Aluminium window systems deliver many advantages, mainly the need for minimal maintenance like painting, durability, rigidity and minimal variability in the size (like swelling from moisture or expansion from heat) which is the problem with Timber & PVC windows.
The most common window in Australia is the Aluminium Window, to the point that 94% of all windows installed are aluminium – “but” they come with a downside.
They are great conductors of energy into and out of your building like all windows. Be it your house or your Commercial Building/Office, the most effective way of reducing the Heat Gain and Or Loss in and out of your building is by improving your window performance.
In the image above, the window on the left “is” thermally broken and the thermal imagery shows the glass and frame are the same or similar temperature (= colours). Whereas the window on the right shows “isn’t” thermally broken and there is a large variance between the frame and glass temperatures as seen by the purple and blue colours compared with the yellow and orange colours.
Windows are the heart and soul of a building. They let us connect to the outdoors and partake in the great outdoors lifestyle, which we have become accustomed to, here in Australia. Though, without addressing the insulation of windows in our building, we run the risk of costing ourselves a lot of money in either heating for places like Victoria and Tasmania and the Southern parts of New South Wales and/or cooling for places like Queensland and the Northern Parts of New South Wales.
The simplest way to improve Aluminium Windows thermally is firstly
1. Double Glazing them (including a Warm Edge Spacer) and
2. Thermally Break them.
Thermally Broken Aluminium window systems deliver most importantly, improved thermal performance. The advantages of aluminium are maintained – such as the strength, durability and stability – yet the drawback of thermal conductivity is overcome. This makes thermally broken aluminium windows, an ideal solution for commercial building applications and residential projects, where you may want large and complex glazing applications, Thermally Broken is your solution.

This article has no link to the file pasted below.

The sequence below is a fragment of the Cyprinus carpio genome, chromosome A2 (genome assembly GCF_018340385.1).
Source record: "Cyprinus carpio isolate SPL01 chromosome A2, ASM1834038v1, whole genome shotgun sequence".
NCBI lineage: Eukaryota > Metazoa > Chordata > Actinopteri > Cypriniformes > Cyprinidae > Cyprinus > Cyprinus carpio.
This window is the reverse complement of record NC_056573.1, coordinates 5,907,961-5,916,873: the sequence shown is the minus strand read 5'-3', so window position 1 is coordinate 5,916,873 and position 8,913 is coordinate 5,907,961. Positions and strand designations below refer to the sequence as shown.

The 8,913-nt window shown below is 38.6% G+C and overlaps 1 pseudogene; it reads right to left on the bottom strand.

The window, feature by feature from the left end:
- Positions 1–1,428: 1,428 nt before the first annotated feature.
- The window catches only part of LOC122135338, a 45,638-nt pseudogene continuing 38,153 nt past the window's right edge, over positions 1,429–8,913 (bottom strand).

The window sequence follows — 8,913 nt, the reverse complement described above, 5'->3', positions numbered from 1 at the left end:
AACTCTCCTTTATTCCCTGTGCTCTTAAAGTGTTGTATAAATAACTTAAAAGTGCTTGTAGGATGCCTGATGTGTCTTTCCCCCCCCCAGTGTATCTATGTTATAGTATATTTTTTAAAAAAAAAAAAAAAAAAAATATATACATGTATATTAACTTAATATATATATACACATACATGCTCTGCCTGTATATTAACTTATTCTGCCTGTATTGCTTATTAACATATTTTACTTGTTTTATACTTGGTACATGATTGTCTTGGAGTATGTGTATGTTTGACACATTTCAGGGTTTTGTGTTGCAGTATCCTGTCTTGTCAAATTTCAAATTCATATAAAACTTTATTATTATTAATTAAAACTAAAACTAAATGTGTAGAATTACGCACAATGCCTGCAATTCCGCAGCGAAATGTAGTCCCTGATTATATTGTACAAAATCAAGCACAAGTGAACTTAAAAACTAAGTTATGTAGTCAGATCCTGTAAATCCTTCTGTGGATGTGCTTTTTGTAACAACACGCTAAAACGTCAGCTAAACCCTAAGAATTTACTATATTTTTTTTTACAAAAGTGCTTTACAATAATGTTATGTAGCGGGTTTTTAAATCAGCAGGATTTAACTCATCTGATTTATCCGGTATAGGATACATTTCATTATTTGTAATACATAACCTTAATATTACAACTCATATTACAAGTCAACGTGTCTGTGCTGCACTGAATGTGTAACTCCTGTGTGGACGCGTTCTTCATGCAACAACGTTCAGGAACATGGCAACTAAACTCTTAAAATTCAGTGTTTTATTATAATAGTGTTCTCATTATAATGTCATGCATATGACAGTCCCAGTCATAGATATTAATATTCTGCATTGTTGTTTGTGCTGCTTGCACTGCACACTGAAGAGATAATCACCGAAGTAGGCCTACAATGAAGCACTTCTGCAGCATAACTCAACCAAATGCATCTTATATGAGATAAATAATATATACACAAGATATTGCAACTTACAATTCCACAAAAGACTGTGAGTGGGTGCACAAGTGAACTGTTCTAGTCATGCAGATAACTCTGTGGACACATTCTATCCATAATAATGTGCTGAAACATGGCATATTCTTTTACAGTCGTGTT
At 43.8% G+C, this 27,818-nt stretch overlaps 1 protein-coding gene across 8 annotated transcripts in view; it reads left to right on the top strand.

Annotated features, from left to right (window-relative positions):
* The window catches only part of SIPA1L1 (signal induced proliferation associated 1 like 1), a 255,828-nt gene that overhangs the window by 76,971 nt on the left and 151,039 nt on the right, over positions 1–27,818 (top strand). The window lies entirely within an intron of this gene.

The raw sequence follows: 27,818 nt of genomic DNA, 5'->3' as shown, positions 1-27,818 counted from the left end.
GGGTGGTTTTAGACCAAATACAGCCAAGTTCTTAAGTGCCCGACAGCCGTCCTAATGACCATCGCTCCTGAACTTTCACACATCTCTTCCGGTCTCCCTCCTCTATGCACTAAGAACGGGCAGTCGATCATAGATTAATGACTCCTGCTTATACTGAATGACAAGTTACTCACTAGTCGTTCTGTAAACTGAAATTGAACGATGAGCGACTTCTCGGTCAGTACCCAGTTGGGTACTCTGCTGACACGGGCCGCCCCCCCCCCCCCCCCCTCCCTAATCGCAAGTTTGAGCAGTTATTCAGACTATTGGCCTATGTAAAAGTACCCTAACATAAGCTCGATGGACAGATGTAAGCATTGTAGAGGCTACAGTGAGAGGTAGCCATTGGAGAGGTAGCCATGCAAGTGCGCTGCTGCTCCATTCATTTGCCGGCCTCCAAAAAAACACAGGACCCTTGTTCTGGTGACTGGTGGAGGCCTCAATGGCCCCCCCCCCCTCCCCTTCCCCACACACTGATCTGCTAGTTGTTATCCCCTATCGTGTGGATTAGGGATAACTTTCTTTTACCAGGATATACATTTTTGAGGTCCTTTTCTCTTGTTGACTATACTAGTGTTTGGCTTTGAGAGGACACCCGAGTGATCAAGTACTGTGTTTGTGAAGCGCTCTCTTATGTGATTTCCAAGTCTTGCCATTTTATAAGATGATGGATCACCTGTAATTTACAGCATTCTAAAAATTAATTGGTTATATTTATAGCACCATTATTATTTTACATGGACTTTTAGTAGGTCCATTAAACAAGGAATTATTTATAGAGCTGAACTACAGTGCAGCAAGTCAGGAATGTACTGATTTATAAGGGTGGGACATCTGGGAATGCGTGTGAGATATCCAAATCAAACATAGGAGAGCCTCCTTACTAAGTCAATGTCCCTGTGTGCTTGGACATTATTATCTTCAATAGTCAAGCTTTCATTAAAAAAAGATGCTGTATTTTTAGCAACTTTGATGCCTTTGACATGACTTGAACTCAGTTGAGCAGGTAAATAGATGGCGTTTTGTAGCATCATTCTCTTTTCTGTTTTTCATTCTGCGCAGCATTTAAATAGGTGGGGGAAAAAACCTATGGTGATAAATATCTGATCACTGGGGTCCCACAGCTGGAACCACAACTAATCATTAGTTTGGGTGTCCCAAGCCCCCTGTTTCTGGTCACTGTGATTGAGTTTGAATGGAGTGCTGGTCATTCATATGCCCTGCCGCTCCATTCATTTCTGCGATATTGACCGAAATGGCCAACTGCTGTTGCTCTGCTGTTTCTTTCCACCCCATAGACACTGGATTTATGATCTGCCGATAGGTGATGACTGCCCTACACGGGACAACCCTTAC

But what exactly is a thermal break and how does it work?
Thermally broken windows improve energy efficiency by controlling the forms of heat transfer. Heat or thermal heat energy can be transferred through material in three manners:
- Conduction is simply the process where heat is transferred through materials that touch one another.
- Convection is where gasses or liquids circulate to transfer thermal energy.
- Radiation transfers heat energy at a distance through high-frequency waves such as visible light, ultraviolet light or microwaves.
Thermally broken window frames are insulated against heat and cold conduction. This is done by separating the outside metal parts from the inside with a material that reduces the amount of heat or cold transferred through the frames. This feature is known as the “thermal break”.
A thermal break is a non-metallic resin or plastic material installed in the metallic window frame that physically separates the interior part of the window from the exterior part. Hence the pathway for heat energy to be transferred or conducted through the window frame is “thermally broken”.
A thermally broken window can be described as one in which the frame and sash components (members) have been split into interior and exterior elements and joined using a less conductive material. The formal definition of a thermally broken “Member” from the National Fenestration Rating Council (NFRC) is as follows:
Thermally broken (TB) members: system members with a minimum of 5.30mm separation provided by a low-conductance material (where thermal conductivity (is) less than or equal to 0.5 W/m.K or open-air space between the interior and exterior surfaces. Such systems include members with exposed interior or exterior trim attached with clips and all skip/debridged systems.
Countless companies in Australia now offer a comprehensive range of thermally broken aluminium windows and doors. These systems are locally designed and tested to maximise thermal performance and usually meet and exceed the required performance criteria for energy efficiency. These window and door systems deliver up to between 30% & 40% better efficiency than comparable double-glazed aluminium windows or doors.
The basis of the problem is, that most people don’t understand the correlation of the window performance, to the wall performance in a building. U-Value is for Window Performance and R-Value is for Wall Performance. Here is a table that I prepared, that explains it a bit better.